One of the key moments of the Reformation was Martin Luther’s translation of the Bible. In doing so he made it accessible, and people were able to experience the word of God in a way that was relatable to their daily life. At heart, this is the goal of every new translation of the Bible: to learn the stories, remember God’s promises and find the ways that our personal story connects with God’s story.
The invention of the printing press meant more standardization of language, as more people had access to printed works in their own language. Today the influence of technology on language continues.
Twible, Emoji Bibles, #GIFBible
Jana Reiss wondered how you would tell the story of the Bible in Twitter-sized chunks. Thus, The Twible was born: every chapter of the Bible, summed up in 140 characters. Reiss started The Twible on Twitter, naturally, and it was eventually published as a book.
Others have gone further than The Twible, wondering how emoji (e.g., ϑ) could be used to illustrate the Bible. Now various Emoji Bibles employ these common characters used in our text messages and tweets to help express the biblical story.
On Twitter and in text messages, GIFs (looping animated images) have become increasingly common. Much like the shortened messages of The Twible and the pictorial representations of the Emoji Bibles, the #GIFBible uses these images on social media to retell biblical stories in new ways.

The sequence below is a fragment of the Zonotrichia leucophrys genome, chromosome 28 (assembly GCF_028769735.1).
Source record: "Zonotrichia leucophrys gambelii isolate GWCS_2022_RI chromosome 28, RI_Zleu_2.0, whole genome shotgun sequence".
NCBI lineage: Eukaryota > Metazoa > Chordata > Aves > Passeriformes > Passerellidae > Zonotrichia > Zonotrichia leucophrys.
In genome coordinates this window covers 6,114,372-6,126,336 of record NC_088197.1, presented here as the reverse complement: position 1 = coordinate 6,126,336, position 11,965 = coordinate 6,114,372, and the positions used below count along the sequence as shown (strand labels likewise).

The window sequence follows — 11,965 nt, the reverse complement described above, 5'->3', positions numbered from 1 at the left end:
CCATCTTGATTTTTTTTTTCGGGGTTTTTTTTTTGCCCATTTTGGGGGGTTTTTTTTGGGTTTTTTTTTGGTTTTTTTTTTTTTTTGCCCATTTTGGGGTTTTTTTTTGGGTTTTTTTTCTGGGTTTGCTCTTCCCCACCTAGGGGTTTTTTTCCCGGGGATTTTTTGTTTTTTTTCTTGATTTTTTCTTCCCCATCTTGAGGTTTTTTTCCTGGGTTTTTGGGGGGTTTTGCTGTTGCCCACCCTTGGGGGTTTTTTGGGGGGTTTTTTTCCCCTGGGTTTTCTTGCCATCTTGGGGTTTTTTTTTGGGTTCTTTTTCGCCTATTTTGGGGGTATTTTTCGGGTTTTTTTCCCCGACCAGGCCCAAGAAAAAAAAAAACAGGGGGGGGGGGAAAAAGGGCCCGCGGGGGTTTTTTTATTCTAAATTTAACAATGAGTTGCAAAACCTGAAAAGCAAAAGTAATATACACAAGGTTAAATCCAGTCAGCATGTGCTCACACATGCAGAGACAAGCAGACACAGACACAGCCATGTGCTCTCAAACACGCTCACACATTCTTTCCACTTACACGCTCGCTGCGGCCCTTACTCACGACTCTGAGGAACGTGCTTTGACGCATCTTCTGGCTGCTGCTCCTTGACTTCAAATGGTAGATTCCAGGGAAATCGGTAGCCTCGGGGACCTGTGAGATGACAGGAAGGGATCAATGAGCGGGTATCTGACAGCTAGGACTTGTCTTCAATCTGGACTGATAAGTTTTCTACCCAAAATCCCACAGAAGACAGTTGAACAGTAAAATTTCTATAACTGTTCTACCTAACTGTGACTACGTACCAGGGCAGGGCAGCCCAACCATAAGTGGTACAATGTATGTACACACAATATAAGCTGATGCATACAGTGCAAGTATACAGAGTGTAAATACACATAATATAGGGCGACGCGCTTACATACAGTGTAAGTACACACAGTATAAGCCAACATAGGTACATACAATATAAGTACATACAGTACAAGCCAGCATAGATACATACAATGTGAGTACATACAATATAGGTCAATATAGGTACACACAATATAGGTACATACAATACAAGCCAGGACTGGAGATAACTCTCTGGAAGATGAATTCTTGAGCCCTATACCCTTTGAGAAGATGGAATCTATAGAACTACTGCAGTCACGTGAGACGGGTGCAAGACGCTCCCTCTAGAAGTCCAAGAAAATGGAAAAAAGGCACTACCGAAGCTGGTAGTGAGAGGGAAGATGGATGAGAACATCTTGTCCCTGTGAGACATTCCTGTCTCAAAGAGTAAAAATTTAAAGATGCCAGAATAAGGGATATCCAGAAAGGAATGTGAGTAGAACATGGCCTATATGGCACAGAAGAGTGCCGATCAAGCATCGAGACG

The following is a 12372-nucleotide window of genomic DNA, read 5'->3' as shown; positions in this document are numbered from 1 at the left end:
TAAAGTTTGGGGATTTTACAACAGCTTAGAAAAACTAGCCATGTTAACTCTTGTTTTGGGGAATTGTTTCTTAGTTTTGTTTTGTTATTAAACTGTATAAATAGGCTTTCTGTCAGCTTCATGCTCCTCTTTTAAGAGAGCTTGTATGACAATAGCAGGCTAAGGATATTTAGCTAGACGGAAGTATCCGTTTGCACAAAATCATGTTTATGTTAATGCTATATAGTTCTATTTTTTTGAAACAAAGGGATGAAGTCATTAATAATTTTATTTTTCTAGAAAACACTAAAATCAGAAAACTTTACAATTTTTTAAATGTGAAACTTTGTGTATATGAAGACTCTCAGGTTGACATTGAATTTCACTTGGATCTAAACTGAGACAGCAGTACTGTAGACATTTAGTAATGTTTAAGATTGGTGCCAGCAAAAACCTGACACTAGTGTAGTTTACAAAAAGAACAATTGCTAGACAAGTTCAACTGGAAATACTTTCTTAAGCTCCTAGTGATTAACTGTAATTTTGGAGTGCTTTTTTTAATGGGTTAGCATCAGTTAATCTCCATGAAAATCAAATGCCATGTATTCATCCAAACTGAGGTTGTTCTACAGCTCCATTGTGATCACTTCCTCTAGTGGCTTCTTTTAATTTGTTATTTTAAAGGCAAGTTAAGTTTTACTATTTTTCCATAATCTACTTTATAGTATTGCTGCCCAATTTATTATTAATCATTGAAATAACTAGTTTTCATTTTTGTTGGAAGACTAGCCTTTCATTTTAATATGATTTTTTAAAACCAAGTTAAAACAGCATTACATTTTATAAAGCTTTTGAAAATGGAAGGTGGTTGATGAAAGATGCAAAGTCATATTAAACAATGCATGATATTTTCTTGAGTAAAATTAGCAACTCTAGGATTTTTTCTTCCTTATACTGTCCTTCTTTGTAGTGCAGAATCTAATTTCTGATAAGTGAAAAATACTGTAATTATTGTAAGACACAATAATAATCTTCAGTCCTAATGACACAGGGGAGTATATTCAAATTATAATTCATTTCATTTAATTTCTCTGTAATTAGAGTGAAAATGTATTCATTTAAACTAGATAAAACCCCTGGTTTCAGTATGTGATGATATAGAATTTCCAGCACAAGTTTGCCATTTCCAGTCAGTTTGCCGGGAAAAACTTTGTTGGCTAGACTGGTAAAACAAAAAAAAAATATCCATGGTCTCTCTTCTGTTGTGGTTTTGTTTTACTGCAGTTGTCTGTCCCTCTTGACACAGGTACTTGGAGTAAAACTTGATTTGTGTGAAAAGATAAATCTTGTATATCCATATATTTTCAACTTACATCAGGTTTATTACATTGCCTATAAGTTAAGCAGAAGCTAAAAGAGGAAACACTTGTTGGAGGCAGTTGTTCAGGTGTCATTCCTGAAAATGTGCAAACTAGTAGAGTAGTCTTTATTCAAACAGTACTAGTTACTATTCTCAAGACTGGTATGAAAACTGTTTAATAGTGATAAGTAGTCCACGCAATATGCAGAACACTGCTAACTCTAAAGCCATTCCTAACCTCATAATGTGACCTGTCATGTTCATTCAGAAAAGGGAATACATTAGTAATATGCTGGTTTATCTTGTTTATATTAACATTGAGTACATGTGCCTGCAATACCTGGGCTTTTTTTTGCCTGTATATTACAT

These “translations” are new and novel, and it can be easy to write them off—I won’t likely replace my study Bible with The Twible as I prepare to preach. But it would be a mistake to dismiss them too quickly.
Engaging the story
Reimagining biblical texts can serve some important functions: it helps us engage the story—to see truth that we might have otherwise overlooked; it keeps the Bible from becoming overly familiar; and it brings the full breadth of emotion—humor, joy, sadness—into these stories anew.
When Luther translated the Bible into the language of the shoemaker and the butcher, he didn’t intend for that to be the end of the project. He expected that we would continue to engage the spirit of Scripture, translating it into the language of our daily lives.
How could you translate your favorite passages into the language you speak every day?